My own aging, along with that of my parents, siblings, and friends, has challenged me to become a student of what experts are calling "healthy aging." Using myself as both lab rat and lab attendant, I've been browsing, digging, reading, listening, and reacting. I've also been toning my triceps, filling up on fiber, ohm-ing at yoga, and banging the strings around my fingers against my head, asking, where has all the gray matter gone?
So what am I learning? Here's my personal short course:
Healthy aging isn't just about living a long life (though that's part of it). It's about living in good health as long as possible. Let's face it: if we're sick, disabled, or depressed in old age, we may not want a long life.
Healthy aging can be summed up with two interchangeable phrases - being well and well-being. Being well means we are healthy in mind, body, and spirit. Well-being means that these three are integrated and in balance.
Elementary, right? But how, exactly, do we stay or become well? How do we sustain or regain our well-being?
Many experts agree that the recipe for healthy aging has three main ingredients:
Physical activity. Natural and intentional movement throughout each day, along with exercise that maintains cardiovascular health; enhances balance, flexibility, and coordination; and strengthens muscles and bones.
Mental stimulation. Acquiring new knowledge or skills, broadening your world view, continuously challenging your cognitive skills, and exercising your creativity, whether you're advancing your great ideas, solving problems, or creating things (tangible or intangible--a birdhouse or a poem).
A sense of purpose. A reason to get up in the morning that is larger than yourself; paid or unpaid work that is meaningful, rewarding, and uses your gifts; being with people who respect, value, and support you; and activities - you define them - that contribute to a better world.
Experts also say that in order to stay well and maintain our well-being, we should:
• Eat and drink with an aim toward digestive health and high nutritional value in the calories we ingest.
• Free ourselves of stresses that drain and distract us, whether they result from internal or external causes.
• Free ourselves from habits, patterns, or situations that feel like monkeys on our backs.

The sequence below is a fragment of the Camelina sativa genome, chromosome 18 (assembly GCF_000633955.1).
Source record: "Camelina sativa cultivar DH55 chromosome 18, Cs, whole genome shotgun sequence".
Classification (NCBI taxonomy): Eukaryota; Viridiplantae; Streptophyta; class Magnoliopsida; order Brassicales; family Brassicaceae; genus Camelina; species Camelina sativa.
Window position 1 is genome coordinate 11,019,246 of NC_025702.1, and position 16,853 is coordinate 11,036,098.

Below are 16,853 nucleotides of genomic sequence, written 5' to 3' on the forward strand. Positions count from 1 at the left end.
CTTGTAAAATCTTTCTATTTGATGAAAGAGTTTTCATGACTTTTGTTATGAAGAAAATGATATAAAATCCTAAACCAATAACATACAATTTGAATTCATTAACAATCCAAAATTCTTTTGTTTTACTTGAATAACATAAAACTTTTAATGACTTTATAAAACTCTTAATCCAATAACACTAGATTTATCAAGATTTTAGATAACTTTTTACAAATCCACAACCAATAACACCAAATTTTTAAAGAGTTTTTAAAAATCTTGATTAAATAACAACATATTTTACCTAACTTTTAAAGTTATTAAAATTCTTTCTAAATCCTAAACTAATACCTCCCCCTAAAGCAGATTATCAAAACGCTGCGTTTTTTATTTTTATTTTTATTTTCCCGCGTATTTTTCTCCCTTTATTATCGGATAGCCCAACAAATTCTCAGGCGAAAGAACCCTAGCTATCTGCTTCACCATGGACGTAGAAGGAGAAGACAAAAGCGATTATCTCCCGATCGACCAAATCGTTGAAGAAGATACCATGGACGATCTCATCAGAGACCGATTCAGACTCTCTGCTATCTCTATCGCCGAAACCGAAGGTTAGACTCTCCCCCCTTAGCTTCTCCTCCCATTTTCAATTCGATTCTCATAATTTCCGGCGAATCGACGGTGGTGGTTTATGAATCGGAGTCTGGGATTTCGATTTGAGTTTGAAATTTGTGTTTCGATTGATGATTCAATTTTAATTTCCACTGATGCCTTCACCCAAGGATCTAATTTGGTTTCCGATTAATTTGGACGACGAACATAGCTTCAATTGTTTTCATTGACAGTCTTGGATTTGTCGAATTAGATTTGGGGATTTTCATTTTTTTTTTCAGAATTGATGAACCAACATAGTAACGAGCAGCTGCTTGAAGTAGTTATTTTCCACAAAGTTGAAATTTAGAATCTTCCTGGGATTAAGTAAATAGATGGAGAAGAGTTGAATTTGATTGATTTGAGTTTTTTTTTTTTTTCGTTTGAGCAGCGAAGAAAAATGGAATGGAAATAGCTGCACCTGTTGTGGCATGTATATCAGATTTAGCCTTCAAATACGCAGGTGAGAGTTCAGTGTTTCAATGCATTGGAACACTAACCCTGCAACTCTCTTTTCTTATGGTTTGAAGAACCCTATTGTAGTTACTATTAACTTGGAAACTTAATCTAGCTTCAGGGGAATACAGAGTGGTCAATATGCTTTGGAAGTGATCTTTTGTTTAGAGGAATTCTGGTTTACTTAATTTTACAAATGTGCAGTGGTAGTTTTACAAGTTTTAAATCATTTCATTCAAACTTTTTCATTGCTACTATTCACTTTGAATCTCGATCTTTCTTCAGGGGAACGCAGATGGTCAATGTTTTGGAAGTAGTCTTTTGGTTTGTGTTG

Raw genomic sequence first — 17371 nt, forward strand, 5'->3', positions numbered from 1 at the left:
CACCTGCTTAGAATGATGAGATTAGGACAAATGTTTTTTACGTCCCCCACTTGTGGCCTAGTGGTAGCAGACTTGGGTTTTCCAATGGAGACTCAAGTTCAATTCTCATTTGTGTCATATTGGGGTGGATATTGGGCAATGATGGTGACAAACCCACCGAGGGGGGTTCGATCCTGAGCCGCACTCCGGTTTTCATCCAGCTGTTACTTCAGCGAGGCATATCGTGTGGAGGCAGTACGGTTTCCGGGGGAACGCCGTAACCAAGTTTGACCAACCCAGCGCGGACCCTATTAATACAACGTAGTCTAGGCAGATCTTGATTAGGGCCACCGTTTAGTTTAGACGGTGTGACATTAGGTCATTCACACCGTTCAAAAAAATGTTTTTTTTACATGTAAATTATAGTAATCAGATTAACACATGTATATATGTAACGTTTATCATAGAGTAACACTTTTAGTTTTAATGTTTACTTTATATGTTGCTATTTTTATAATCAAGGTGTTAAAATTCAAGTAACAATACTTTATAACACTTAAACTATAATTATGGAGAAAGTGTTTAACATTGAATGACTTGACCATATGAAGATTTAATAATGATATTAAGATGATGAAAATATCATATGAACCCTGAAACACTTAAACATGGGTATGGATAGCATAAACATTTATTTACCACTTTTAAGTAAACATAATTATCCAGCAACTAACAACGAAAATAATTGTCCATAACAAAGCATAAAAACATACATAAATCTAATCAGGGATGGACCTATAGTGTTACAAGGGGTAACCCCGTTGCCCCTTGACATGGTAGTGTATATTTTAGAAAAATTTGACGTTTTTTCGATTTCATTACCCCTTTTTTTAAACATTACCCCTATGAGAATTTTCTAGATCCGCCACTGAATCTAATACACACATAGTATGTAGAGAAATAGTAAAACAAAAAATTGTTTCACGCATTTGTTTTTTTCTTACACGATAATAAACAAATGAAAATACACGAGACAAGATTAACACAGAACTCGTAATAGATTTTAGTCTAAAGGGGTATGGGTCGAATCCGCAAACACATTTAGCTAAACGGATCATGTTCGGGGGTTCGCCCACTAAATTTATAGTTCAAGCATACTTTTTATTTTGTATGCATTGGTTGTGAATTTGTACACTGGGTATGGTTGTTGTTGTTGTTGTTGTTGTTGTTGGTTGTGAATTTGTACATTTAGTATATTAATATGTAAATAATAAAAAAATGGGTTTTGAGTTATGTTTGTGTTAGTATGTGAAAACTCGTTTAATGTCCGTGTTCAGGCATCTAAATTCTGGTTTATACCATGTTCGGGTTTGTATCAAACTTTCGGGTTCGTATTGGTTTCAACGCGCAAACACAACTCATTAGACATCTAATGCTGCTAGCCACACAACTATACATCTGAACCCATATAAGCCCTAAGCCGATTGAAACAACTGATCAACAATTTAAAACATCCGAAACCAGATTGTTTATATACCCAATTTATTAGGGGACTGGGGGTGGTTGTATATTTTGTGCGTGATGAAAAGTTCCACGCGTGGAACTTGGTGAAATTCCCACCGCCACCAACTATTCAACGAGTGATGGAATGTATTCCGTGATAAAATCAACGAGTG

• Spend some time each day in ways that make us feel satisfied and content at day's end, even on days when we must do things that are hard.
• Sleep long enough and well enough each night.
There you have it--a taste of what I'm learning about healthy aging. Now, here are some resources that you might find useful in your own healthy aging process.
Three fun online quizzes:
What's Your Core Score?
Test your digestive health in this quiz from the American Gastroenterological Association. Your tummy will love you.
Test Your Back Health IQ
Brought to you by the American Academy of Physical Medicine and Rehabilitation, this short quiz points out myths and facts about low back pain and offers some steps you can take.
Do you know how much food portions have increased in 20 years? Read 'em and weep. Portion Distortion quizzes from the National Heart, Lung, and Blood Institute are hugely entertaining and highly cautionary.
Three comprehensive, credible Web sites:
International Longevity Center
Founded by world-renowned gerontologist Robert N. Butler, the Center's site offers free publications on a variety of topics, as well as a healthy aging section featuring a host of links to research and opinion on how to age healthfully.
Managed by the U.S. Department of Health and Human Services, this comprehensive index of links covers everything from caregivers to diseases to Medicare, and much more. A portal to information from a host of government agencies as well as public and private nonprofit entities.
The Bravewell Collaborative
The Collaborative grew out of pioneering research into integrative medicine at Duke University. "...the idea that a person should be treated in his or her wholeness - mind, body and spirit - is a fundamental premise within integrative medicine..." The information in the Patient Empowerment section is excellent.
For more resources on healthy aging, check out LearningLife Recommends.